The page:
Personally, I will never forget reading The Shrinking Man as a teenager, blown away by the cosmic themes explored inside that slender book. Many of his books were turned into classic films, but his novels deserve to be remembered by themselves as well.
Have you ever written a scary story? In honor of the Halloween season, we are interviewing horror writers to learn about the craft of scaring readers. Recently, we spoke with author Jonathan Maberry.
Throughout Maberry’s career, he has won multiple Stoker Awards for his horror work. Last month, Simon & Schuster Books for Young Readers released the third installment of the Rot & Ruin series, Flesh & Bone.
He has written for Marvel Comics and published multiple novels for both adults and young-adults. As a nonfiction writer, Maberry has examined topics ranging from martial arts to zombie pop culture. Check out the highlights from our interview below…
Thousands of Netflix users enjoy the “Watch Instantly” section of the popular DVD rental website–streaming movies straight to their computers or televisions. Still, it can be difficult to find the perfect movie amid the overwhelming selection.
“Donnie Darko” director Richard Kelly has adapted one of science fiction’s more memorable concepts, turning Richard Matheson‘s 1970 short story “”Button, Button” into a full-length thriller.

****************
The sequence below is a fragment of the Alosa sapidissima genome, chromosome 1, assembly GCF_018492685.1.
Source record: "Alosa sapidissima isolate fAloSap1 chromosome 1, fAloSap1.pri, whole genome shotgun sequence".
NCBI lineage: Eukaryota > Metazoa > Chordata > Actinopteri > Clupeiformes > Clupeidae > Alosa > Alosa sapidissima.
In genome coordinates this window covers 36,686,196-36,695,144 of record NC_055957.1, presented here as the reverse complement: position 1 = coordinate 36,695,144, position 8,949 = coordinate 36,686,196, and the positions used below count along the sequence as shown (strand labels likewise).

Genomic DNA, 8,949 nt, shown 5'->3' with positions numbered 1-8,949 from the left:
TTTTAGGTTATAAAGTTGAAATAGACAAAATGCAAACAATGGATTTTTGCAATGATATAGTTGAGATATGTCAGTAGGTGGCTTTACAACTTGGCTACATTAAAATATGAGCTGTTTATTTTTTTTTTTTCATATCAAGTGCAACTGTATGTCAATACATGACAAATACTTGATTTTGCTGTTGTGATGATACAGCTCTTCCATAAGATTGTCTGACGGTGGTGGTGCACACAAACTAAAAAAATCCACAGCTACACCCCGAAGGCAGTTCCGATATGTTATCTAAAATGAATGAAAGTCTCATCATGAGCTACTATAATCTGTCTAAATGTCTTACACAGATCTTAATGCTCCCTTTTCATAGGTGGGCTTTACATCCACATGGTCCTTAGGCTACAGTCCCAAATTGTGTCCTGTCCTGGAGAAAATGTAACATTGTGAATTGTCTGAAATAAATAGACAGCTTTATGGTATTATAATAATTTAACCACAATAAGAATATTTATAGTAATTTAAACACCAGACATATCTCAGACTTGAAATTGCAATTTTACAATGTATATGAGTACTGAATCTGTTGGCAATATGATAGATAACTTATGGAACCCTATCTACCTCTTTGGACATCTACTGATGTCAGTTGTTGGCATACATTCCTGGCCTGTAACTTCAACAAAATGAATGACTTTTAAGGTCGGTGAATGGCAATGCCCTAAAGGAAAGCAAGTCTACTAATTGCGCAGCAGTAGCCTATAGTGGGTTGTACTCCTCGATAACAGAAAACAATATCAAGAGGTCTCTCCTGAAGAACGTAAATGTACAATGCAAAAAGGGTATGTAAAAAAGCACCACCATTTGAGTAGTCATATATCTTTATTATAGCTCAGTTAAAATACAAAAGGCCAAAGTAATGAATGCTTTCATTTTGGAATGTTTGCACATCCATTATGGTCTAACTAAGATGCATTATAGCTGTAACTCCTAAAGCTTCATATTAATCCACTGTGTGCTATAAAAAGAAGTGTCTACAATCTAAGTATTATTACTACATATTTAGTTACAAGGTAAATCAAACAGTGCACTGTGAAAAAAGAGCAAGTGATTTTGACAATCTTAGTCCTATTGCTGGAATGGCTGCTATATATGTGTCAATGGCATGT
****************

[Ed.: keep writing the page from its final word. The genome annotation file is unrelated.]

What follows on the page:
Entitled “The Box,” the film stars Cameron Diaz and James Marsden, and comes out October 30th. In an interview with the director, SciFiWire outlines the film’s premise: a young couple could receive one million dollars at the push of a button, but if they accept, someone they don’t know will die.
Here’s an explanation from Kelly, taken from the interview: “Can they survive this? Can they uncover the truth, and can they redeem themselves and save themselves, perhaps? For me, that became the jumping-off point … It felt like it could be the first act of an entire film, and it felt like something that was sort of asking to be resolved, in my mind. But resolved in a way that hopefully was still very faithful to the spirit of what I believe that Matheson was kind of trying to say in a nutshell: … that the pushing of the button, … it’s the key to the downfall of man.”